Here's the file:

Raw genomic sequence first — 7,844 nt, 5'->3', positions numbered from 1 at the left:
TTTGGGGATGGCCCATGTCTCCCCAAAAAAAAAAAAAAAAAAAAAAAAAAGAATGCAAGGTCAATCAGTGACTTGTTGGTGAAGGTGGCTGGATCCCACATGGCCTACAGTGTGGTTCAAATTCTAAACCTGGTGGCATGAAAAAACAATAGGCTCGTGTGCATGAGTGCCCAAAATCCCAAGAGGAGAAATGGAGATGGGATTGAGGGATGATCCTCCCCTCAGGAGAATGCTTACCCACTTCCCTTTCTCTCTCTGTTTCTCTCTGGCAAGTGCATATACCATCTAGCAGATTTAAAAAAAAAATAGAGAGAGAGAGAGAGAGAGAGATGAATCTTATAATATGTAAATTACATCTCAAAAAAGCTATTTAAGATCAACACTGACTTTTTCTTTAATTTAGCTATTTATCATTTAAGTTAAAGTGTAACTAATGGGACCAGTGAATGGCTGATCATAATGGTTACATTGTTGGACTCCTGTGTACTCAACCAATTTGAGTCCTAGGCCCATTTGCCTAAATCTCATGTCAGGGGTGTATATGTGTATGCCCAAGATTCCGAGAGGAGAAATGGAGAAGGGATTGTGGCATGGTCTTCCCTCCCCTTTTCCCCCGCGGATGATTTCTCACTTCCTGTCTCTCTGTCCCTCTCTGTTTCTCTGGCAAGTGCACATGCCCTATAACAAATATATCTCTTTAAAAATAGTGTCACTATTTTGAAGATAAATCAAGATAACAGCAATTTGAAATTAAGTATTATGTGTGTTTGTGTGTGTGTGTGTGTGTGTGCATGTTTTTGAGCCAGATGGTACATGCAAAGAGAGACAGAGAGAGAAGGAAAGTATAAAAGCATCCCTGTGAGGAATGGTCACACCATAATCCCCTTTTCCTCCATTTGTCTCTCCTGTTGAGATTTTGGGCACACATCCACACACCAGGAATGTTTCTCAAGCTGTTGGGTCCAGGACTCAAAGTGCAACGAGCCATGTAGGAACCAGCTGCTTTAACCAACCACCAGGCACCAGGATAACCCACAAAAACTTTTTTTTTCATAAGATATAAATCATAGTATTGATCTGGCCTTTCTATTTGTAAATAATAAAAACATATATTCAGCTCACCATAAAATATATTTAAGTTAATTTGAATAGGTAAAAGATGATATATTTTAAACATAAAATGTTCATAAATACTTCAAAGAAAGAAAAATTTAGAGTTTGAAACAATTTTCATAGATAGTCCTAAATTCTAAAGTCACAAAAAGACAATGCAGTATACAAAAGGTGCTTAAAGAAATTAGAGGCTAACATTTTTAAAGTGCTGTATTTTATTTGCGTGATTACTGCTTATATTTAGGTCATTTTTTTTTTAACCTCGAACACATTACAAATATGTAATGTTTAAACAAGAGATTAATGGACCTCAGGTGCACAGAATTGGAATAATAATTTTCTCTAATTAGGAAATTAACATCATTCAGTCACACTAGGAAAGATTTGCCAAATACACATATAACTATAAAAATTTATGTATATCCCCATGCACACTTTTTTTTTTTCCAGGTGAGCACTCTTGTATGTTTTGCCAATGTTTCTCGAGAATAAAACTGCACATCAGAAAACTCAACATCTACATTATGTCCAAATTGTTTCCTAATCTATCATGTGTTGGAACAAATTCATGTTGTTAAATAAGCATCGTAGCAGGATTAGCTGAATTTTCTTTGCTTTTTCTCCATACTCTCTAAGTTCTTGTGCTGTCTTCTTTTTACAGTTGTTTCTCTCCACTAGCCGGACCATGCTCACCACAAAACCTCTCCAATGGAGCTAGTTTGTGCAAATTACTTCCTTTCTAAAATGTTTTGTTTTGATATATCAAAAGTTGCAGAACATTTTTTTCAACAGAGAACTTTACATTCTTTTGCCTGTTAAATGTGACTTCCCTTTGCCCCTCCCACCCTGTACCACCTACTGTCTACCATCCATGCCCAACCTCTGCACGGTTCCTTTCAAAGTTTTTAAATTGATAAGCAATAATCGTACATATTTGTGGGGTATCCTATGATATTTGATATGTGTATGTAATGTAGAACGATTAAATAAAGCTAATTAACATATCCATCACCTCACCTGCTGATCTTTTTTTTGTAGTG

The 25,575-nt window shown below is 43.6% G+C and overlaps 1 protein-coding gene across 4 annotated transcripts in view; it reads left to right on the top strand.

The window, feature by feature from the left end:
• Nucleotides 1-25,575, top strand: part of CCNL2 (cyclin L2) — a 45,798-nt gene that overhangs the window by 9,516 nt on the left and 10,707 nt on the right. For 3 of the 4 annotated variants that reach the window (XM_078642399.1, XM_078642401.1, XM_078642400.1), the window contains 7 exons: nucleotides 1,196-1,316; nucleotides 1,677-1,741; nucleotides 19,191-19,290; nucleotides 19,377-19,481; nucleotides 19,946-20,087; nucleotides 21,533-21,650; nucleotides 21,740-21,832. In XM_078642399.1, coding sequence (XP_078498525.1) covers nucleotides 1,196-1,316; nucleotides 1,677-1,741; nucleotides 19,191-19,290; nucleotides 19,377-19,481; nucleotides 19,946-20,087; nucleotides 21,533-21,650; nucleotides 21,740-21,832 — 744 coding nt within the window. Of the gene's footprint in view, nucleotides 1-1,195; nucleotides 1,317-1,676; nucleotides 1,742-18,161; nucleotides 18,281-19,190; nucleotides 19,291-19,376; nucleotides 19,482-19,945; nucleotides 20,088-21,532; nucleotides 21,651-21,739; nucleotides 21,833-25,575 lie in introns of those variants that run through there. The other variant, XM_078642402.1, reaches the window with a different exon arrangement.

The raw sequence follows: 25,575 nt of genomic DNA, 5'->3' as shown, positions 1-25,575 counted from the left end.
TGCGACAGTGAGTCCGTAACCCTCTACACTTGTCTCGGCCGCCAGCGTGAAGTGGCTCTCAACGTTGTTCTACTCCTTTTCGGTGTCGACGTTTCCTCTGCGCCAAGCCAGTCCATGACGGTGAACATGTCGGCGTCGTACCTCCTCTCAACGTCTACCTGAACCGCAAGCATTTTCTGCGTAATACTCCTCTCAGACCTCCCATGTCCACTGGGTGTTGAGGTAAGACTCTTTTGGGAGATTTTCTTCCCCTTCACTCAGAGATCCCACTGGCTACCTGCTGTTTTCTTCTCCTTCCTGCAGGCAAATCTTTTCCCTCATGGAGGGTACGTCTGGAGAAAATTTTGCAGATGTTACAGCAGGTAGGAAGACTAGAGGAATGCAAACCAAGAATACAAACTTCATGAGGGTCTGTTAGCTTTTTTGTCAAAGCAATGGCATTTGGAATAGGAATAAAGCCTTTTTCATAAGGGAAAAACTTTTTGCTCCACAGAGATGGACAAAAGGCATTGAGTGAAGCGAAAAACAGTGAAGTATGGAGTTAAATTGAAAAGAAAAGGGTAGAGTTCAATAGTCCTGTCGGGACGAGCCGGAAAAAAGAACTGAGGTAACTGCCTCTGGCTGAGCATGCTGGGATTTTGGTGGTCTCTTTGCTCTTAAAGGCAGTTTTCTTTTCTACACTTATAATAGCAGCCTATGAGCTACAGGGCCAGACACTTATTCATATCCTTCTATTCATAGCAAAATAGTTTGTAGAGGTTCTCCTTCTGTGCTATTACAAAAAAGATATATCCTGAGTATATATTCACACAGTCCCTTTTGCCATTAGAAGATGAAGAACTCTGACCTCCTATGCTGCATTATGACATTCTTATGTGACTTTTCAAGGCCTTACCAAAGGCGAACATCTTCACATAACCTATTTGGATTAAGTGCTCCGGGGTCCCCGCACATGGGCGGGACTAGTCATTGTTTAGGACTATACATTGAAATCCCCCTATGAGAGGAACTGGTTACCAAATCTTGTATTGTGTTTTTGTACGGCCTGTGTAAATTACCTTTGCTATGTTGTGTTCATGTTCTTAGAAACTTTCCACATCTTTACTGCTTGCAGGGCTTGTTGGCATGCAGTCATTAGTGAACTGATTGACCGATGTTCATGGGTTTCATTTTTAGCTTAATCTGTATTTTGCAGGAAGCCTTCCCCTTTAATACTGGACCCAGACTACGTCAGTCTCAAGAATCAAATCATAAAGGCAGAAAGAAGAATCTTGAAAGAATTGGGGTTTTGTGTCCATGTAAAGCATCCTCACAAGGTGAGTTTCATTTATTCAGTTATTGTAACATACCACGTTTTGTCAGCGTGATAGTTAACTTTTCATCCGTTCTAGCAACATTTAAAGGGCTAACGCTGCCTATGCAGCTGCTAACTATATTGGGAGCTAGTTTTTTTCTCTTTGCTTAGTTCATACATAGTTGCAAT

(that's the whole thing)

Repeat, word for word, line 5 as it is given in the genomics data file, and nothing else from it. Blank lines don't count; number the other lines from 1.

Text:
• Nucleotides 1-25,575, top strand: part of CCNL2 (cyclin L2) — a 45,798-nt gene that overhangs the window by 9,516 nt on the left and 10,707 nt on the right. For 3 of the 4 annotated variants that reach the window (XM_078642399.1, XM_078642401.1, XM_078642400.1), the window contains 7 exons: nucleotides 1,196-1,316; nucleotides 1,677-1,741; nucleotides 19,191-19,290; nucleotides 19,377-19,481; nucleotides 19,946-20,087; nucleotides 21,533-21,650; nucleotides 21,740-21,832. In XM_078642399.1, coding sequence (XP_078498525.1) covers nucleotides 1,196-1,316; nucleotides 1,677-1,741; nucleotides 19,191-19,290; nucleotides 19,377-19,481; nucleotides 19,946-20,087; nucleotides 21,533-21,650; nucleotides 21,740-21,832 — 744 coding nt within the window. Of the gene's footprint in view, nucleotides 1-1,195; nucleotides 1,317-1,676; nucleotides 1,742-18,161; nucleotides 18,281-19,190; nucleotides 19,291-19,376; nucleotides 19,482-19,945; nucleotides 20,088-21,532; nucleotides 21,651-21,739; nucleotides 21,833-25,575 lie in introns of those variants that run through there. The other variant, XM_078642402.1, reaches the window with a different exon arrangement.